The Review report states that the following are recognised as successes of Safe Work Australia in the area of WHS:

  • significant reductions in the rates of workplace fatalities and serious injuries across the nation
  • the negotiation and development of model WHS laws, including an Act and regulations which have been implemented in seven of the nine Australian jurisdictions, and various codes of practice
  • development of a national policy to support a consistent approach to compliance and enforcement of the model legislative framework
  • development of over 150 supporting publications and advisory guidance material
  • the introduction of a revised national WHS strategy in 2012, which is aligned with the model WHS laws and
  • the continued provision of national data, and a central point for prioritising and leading research for the purpose of informing WHS and workers compensation policy.[12]

However, it also noted:

Progress on workers compensation arrangements has been less pronounced, however this can generally be attributed to external factors beyond the control of safe work Australia. These factors include the focus on harmonisation of WHS laws, underlying commercial issues and disparate jurisdictional perspectives and differences across the various workers compensation schemes.[13]

Conclusions of Review

According to the Review report, stakeholders considered that the principles embodied in Safe Work Australia's current functions largely remain valid. However, although its functions are clearly identified in the Safe Work Act, its role is not. It was considered that the lack of a clear legislated role for Safe Work Australia ‘has resulted in some ambiguity around its purpose and how it is to perform its functions’.[14]

According to the Review report, stakeholders identified that although Safe Work Australia has a statutory requirement ‘to ensure that a nationally consistent approach is taken to compliance and enforcement’[15] the implementation of the policy is an operational matter for regulators and outside Safe Work Australia's remit. That being the case, stakeholders felt that this function should be revised accordingly. In addition, there was a view that the remaining functions should be expressed ‘as part of a strategic framework which clarifies linkages across and between functions and the broader objective of Safe Work Australia’.[16]

The amendments in the Bill respond to those views.

Committee consideration

Selection of Bills Committee

At the time of writing this Bills Digest, the Selection of Bill Committee had not referred the Bill for inquiry and report.

Senate Standing Committee for the Scrutiny of Bills

At the time of writing this Bills Digest, the Senate Standing Committee for the Scrutiny of Bills had not commented on the Bill.

Policy position of non-government parties/independents

At the time of writing this Bills Digest neither members of non-government parties nor independents had commented on the Bill.

Position of major interest groups

The stakeholder comments to the review have not been published separately from the final Review report. That being the case, this Bills Digest refers to those comments, where relevant, as set out in that report.

Financial implications

According to the Explanatory Memorandum to the Bill, it will have no financial impact.[17]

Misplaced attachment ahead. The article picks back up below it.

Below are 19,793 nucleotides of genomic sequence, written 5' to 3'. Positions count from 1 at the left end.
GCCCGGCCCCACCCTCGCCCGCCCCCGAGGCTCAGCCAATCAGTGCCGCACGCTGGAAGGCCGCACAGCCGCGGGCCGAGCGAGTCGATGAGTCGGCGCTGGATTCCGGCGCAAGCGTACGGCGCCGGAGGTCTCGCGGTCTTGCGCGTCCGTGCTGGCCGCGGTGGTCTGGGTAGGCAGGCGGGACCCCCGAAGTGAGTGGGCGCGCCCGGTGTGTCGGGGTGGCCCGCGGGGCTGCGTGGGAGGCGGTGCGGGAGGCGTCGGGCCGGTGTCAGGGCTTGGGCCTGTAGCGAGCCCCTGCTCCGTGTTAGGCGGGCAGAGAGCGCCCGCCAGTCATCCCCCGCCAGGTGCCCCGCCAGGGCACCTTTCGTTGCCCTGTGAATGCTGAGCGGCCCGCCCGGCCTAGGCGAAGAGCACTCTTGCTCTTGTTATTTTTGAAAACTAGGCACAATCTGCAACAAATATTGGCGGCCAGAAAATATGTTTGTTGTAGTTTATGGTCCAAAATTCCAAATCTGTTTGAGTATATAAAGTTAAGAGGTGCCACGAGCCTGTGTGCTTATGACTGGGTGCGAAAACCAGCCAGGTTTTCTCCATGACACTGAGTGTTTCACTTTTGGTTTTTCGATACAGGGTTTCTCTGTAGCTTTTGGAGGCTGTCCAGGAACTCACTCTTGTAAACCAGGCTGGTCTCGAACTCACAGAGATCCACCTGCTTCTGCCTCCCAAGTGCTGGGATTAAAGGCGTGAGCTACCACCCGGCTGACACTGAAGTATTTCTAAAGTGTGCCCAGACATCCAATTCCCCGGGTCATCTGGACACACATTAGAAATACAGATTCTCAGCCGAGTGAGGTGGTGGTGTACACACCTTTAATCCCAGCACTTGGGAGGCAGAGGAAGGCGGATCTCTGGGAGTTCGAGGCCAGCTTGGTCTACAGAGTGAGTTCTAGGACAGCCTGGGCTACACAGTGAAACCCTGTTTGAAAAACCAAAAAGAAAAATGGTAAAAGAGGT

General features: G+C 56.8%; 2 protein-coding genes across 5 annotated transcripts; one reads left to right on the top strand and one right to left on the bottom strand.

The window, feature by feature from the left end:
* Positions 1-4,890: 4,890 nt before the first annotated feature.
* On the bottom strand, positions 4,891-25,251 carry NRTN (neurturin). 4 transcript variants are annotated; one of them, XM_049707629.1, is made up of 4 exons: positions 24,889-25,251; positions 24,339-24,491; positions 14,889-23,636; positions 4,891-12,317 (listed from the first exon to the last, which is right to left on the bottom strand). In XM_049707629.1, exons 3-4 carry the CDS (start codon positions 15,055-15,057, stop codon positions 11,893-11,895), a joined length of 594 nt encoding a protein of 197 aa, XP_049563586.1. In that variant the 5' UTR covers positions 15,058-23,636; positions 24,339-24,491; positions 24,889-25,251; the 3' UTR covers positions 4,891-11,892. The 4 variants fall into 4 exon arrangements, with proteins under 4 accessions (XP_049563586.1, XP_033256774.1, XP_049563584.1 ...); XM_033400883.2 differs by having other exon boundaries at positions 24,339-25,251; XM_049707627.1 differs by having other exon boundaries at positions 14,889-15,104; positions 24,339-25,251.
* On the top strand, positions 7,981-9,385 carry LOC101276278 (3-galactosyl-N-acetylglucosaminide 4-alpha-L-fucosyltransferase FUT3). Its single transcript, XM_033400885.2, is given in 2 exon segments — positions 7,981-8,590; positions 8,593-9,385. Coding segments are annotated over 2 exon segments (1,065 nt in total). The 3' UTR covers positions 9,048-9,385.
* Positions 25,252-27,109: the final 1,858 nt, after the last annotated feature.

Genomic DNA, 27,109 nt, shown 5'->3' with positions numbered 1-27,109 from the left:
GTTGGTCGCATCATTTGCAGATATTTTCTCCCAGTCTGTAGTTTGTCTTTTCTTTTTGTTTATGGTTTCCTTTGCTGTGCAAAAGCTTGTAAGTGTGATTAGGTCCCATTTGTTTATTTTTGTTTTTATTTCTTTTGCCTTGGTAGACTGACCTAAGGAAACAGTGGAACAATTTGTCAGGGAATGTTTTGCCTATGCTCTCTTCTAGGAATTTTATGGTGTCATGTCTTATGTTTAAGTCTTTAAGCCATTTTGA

Statement of Compatibility with Human Rights

As required under Part 3 of the Human Rights (Parliamentary Scrutiny) Act 2011 (Cth), the Government has assessed the Bill’s compatibility with the human rights and freedoms recognised or declared in the international instruments listed in section 3 of that Act. Whilst the Government acknowledges that the Bill engages Article 7 of the International Covenant on Economic, Social and Cultural Rights,[18] it considers that the Bill is compatible.[19]

Parliamentary Joint Committee on Human Rights

At the time of writing this Bills Digest, the Parliamentary Joint Committee on Human Rights had not commented on the Bill.

Key issues and provisions

New object clause

Stakeholder comment

According to the Review report, stakeholders were particularly supportive of Safe Work Australia as providing a strong framework for tripartite engagement on both WHS and workers’ compensation matters which would not otherwise be available.[20] In particular, the ACTU is reported as stating that ‘Safe Work Australia provides a strong forum for the social partners to have their views expressed and known. The tripartite forum is particularly important and Safe Work Australia provides a useful mechanism for consultation on critical workplace matters’.[21]

Key provision

Part 2 of the Safe Work Act provides for the establishment and functions of Safe Work Australia. Item 7 of the Bill inserts a new object clause into Part 2. Proposed section 5A provides that the object of establishing Safe Work Australia is to improve national WHS outcomes and workers’ compensation arrangements by providing an inclusive tripartite forum for representatives of governments, workers and employers to:

  • collaborate on national WHS and workers’ compensation matters and
  • lead the development of evidence‑based national WHS and workers’ compensation policies and strategies and
  • promote consistency in WHS and workers’ compensation arrangements across Australia.

The effect of proposed section 5A is to cement the tripartite forum in legislation. This responds to the concerns expressed in the Review report that Safe Work Australia’s role (rather than its functions) had not been clearly set out in it is establishing legislation.[22]

Functions

According to the Review report, amendments need to be made to the Safe Work Act to ‘update, consolidate and simplify the functions of Safe Work Australia to ensure they are clear, achievable and strategically focused for the future’.[23]

National policy and strategy

Currently, section 6 of the Safe Work Act sets out in table-form the 14 functions of Safe Work Australia. Item 8 of the Bill repeals and replaces the table to consolidate the functions of Safe Work Australia under eight topics.